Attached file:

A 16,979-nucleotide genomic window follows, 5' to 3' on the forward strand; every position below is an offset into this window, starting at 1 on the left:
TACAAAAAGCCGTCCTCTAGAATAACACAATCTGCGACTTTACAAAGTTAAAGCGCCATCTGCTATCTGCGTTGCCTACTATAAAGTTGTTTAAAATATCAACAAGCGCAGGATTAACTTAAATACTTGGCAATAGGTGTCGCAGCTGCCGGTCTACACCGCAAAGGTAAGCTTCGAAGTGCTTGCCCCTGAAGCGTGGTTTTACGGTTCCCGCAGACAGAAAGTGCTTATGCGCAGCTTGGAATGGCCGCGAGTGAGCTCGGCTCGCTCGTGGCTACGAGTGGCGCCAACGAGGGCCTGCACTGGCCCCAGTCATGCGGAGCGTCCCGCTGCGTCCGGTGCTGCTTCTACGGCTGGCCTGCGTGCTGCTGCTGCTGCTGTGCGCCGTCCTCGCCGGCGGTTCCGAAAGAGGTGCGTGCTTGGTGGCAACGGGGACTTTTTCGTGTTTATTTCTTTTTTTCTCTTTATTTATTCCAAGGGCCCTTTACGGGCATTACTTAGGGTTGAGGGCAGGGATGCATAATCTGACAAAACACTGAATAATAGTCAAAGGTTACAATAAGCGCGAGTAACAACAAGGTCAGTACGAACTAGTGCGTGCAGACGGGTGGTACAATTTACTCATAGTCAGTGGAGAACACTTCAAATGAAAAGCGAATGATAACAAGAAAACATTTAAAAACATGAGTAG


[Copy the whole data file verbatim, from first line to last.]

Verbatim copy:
A 16,979-nucleotide genomic window follows, 5' to 3' on the forward strand; every position below is an offset into this window, starting at 1 on the left:
TACAAAAAGCCGTCCTCTAGAATAACACAATCTGCGACTTTACAAAGTTAAAGCGCCATCTGCTATCTGCGTTGCCTACTATAAAGTTGTTTAAAATATCAACAAGCGCAGGATTAACTTAAATACTTGGCAATAGGTGTCGCAGCTGCCGGTCTACACCGCAAAGGTAAGCTTCGAAGTGCTTGCCCCTGAAGCGTGGTTTTACGGTTCCCGCAGACAGAAAGTGCTTATGCGCAGCTTGGAATGGCCGCGAGTGAGCTCGGCTCGCTCGTGGCTACGAGTGGCGCCAACGAGGGCCTGCACTGGCCCCAGTCATGCGGAGCGTCCCGCTGCGTCCGGTGCTGCTTCTACGGCTGGCCTGCGTGCTGCTGCTGCTGCTGTGCGCCGTCCTCGCCGGCGGTTCCGAAAGAGGTGCGTGCTTGGTGGCAACGGGGACTTTTTCGTGTTTATTTCTTTTTTTCTCTTTATTTATTCCAAGGGCCCTTTACGGGCATTACTTAGGGTTGAGGGCAGGGATGCATAATCTGACAAAACACTGAATAATAGTCAAAGGTTACAATAAGCGCGAGTAACAACAAGGTCAGTACGAACTAGTGCGTGCAGACGGGTGGTACAATTTACTCATAGTCAGTGGAGAACACTTCAAATGAAAAGCGAATGATAACAAGAAAACATTTAAAAACATGAGTAG